Open Access

Large hemangiopericytoma of the pelvis—towards a multidisciplinary approach

  • Mohammad Fard-Aghaie1Email author,
  • Gregor A. Stavrou1, 2,
  • Human Honarpisheh1,
  • Klaus J. Niehaus1 and
  • Karl J. Oldhafer1, 2
World Journal of Surgical Oncology201513:261

https://doi.org/10.1186/s12957-015-0675-6

Received: 13 April 2015

Accepted: 5 August 2015

Published: 28 August 2015

Abstract

Background

In 1942, Stout described tumors which derive from Zimmerman’s pericytes and suggested the term hemangiopericytoma (HPC). These tumors, which are often highly vascularized, pose difficulties in the surgical management regarding blood loss and complete resection. Therefore, preoperative management seems to be an essential part in dealing with these issues.

Case presentation

We present a 70-year-old female patient with a large HPC in the pelvis. Preoperative embolization of the tumor was performed, and 2 weeks after the intervention, we completely resected the tumor with minimal blood loss.

Conclusion

In which cases do we need preoperative treatment, especially emboliziation of hemangiopericytomas/solid fibrous tumors (SFT)? Although preoperative embolizations of tumors are now commonly undertaken, as for now, neither a clear statement nor a standardized approach has been given or developed. The purpose of this article is to provide our experience with preoperative embolization and to start a new discussion concerning a standardized approach.

Keywords

Hemangiopericytoma Solid fibrous tumor Arterial embolization Pelvic tumor

Background

Hemangiopericytomas are tumors which derive from Zimmerman’s pericytes. Stout provided the first report and established the term hemangiopericytoma (HPC) [1]. These are now reclassified as solid fibrous tumors. A surgical therapy should involve a multimodal approach, as primary surgery can cause severe blood loss in these highly vascularized tumors. Diagnostic tools like biopsies should be conducted with great caution, if HPCs are considered, as these tumors can lead to exsanguination [2].

In 1976, Smith et al. described the first case of preoperative embolization of retroperitoneal hemangiopericytomas [3]. Although the resection was successfully undertaken, after this experience, only a handful cases were described which advocated a preoperative treatment prior to surgery. Smullens et al. showed in their report of two patients that a debulking of HPCs, especially concerning the massive blood loss, can be eased using preoperative embolization [4]. In 2000, Morandi et al. published a report of a patient, who was diagnosed with a massive tumor in the mediastinum. Radiological finding suggested a resectable mass. The patient underwent right thoracotomy, but massive bleeding led to the abortion of the procedure and only a biopsy was obtained. The patient lost 2.1 L of blood peroperatively. Subsequently, an arterial embolization was performed. Ten days later, the tumor was resected with minimal blood loss. Therefore, the authors advocated a preoperative embolization of highly vascularized HPCs [5]. Another case of a lipomatous hemangiopericytoma, described by Dozois et al., showed that preoperative embolization, although as described in this case, not as successful as desired, was crucial to perform the debulking [6].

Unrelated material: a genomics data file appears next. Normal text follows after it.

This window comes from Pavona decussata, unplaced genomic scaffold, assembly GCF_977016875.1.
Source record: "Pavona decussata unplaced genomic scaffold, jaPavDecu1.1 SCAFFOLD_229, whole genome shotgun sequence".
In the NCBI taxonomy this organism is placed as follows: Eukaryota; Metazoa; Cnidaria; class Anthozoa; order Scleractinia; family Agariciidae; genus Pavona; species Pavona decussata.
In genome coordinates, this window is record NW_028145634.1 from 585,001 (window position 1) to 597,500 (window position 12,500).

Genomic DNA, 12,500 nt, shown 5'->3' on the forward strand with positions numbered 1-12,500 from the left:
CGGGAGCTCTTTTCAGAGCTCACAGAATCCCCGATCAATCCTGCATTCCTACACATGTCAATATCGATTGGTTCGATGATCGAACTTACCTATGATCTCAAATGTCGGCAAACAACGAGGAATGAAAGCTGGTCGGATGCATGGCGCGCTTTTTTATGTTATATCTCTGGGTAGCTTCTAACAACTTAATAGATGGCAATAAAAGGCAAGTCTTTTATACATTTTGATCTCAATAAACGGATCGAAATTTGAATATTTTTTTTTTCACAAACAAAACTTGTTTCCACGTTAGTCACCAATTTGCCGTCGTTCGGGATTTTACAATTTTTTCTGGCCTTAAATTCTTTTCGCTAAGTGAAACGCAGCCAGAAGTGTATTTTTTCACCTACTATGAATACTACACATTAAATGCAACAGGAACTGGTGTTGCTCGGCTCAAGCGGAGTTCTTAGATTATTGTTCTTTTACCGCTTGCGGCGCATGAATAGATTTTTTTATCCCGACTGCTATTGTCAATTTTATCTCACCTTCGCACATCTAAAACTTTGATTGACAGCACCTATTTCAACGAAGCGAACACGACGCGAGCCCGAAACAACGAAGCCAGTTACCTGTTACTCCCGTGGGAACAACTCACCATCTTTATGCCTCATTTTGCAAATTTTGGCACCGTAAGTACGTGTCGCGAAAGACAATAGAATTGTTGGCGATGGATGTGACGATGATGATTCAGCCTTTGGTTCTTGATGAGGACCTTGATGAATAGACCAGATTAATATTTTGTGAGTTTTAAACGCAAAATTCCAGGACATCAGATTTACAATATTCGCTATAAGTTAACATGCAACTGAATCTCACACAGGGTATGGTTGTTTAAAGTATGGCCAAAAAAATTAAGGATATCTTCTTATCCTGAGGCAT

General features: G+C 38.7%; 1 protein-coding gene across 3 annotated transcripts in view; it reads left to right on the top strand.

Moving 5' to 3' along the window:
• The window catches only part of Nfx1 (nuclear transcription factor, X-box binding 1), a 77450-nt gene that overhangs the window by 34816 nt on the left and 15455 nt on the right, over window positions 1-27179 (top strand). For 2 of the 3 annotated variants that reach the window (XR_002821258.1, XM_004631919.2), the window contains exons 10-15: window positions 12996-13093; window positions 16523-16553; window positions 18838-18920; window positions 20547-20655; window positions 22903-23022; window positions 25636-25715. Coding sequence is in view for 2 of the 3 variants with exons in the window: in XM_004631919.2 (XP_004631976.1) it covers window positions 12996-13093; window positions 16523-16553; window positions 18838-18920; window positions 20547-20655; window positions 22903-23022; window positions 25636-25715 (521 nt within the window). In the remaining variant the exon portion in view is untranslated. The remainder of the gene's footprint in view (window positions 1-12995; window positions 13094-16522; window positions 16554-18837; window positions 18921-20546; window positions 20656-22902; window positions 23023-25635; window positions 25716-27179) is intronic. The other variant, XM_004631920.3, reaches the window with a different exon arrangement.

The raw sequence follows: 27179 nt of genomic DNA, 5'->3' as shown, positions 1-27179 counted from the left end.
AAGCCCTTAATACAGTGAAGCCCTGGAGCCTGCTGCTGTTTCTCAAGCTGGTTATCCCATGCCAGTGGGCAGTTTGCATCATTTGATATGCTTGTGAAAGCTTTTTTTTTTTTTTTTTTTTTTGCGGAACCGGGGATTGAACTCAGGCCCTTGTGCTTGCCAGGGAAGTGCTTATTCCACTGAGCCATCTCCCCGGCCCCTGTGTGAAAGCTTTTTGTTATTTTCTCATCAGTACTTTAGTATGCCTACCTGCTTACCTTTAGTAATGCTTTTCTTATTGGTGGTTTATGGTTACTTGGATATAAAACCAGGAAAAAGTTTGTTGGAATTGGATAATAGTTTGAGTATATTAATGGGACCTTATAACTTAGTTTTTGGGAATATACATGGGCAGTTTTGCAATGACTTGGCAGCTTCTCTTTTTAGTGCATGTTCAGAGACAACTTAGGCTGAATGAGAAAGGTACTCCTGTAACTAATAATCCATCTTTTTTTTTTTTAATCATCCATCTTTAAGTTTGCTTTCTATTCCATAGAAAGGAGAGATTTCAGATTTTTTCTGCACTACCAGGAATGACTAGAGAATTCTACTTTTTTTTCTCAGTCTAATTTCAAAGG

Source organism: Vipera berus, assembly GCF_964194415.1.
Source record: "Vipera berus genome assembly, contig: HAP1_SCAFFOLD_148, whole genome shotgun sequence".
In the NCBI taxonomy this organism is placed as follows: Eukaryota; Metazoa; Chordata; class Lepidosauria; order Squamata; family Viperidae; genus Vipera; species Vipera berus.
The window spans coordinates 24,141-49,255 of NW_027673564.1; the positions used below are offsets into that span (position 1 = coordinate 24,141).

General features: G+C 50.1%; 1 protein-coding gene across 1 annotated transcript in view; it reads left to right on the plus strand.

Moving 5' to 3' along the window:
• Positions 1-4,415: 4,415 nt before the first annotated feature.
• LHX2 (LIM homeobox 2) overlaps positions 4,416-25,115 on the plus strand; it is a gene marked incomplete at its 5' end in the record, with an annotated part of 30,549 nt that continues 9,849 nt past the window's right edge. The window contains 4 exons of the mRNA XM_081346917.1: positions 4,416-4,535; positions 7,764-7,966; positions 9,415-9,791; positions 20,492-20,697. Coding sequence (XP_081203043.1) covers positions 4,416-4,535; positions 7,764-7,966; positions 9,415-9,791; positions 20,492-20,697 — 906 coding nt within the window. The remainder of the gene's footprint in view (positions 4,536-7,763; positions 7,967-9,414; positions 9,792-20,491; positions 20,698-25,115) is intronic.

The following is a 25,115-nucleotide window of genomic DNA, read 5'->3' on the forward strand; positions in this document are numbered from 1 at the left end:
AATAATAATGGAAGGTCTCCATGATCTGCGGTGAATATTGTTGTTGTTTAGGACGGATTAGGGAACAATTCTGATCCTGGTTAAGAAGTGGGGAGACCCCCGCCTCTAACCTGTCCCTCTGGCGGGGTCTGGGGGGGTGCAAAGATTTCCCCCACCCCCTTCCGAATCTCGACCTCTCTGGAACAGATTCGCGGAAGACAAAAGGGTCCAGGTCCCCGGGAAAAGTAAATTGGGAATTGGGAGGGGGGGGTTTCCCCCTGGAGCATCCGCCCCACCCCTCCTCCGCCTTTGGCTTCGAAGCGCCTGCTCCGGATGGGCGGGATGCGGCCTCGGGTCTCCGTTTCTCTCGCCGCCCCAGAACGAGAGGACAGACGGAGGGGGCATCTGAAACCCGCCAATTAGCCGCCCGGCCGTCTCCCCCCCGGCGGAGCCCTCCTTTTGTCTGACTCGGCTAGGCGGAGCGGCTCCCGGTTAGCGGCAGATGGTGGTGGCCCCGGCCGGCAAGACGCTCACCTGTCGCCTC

These cases show that in highly vascularized tumors, especially in HPCs, preoperative arteographic imaging and subsequent embolization, even if only performed partly, reduce preoperative blood loss and increase the chance to perform a radical resection.

The purpose of this article is to begin a new discussion concerning the approach to highly vascularized tumors, especially hemangiopericytomas. As to this date, a standardized approach, which takes these aforementioned aspects into account, does not exist.

Case presentation

A 70-year-old female patient was presented with lower abdominal pain and constipation at our hospital. A computed tomography (CT) was performed and revealed a highly vascularized solid mass measuring 9 × 14 × 19 cm, congestion of the kidneys, and compression of the rectum (Fig 1). The highly vascularisation raised concerns of high blood loss during surgery, and therefore, we decided at our interdisciplinary tumor conference (multidisciplinary team (MDT)) first, to perform a preoperative arterial embolization and resect the mass subsequently.
Fig. 1

Preoperative CT showing the size, vascularization, and location of the tumor

An uneventful preoperative arterial embolization of the superior and medial rectal arteries with coils and polyvinyl alcohol particles was performed. The intervention was done without any complications, and the patient recovered fast. Two weeks after the embolization, we obtained a CT to assess the tumor, regarding size and blood supply. As shown in Fig. 2, there was a partial devascularization but unchanged size (Fig. 2). Figure 3 shows a digital subtraction angiography (DSA) with a vascularization of the tumor prior to embolization and Fig. 4 a DSA after the embolization with the coils (Figs. 3 and 4)
Fig. 2

Preoperative and postembolization CT showing partial devascularization

Fig. 3

Digital subtraction angiography showing the vascularization of the tumor in the pelvis (arrows indicate the vasculature)

Fig. 4

Digital subtraction angiography after the embolization (arrows indicate the coils)

Prior to the operation, transureteric stents were placed. We took a standard fashioned transabdominal approach to the abdomen. The large tumor was infiltrating the rectum, ovaries uterus, and vagina. An abdominoperineal extirpation was performed, and due to the massive infiltration and expulsion, an intralesional transection was done. After retrieving the tumor and securing free margins, a permanent colostomy was established (Fig. 5). The bladder was spared. The total blood loss peroperatively was less than 200 cc.
Fig. 5

Specimen ex-situ

The histological finding verified a HPC with a mitotic index of 12 per 10 high-power field. Due to the high probability of local recurrence, we suggested a close monitoring with radiographic assessment. The patient recovered quickly from surgery. A delay of the discharge was due to an uncomplicated wound healing disturbance.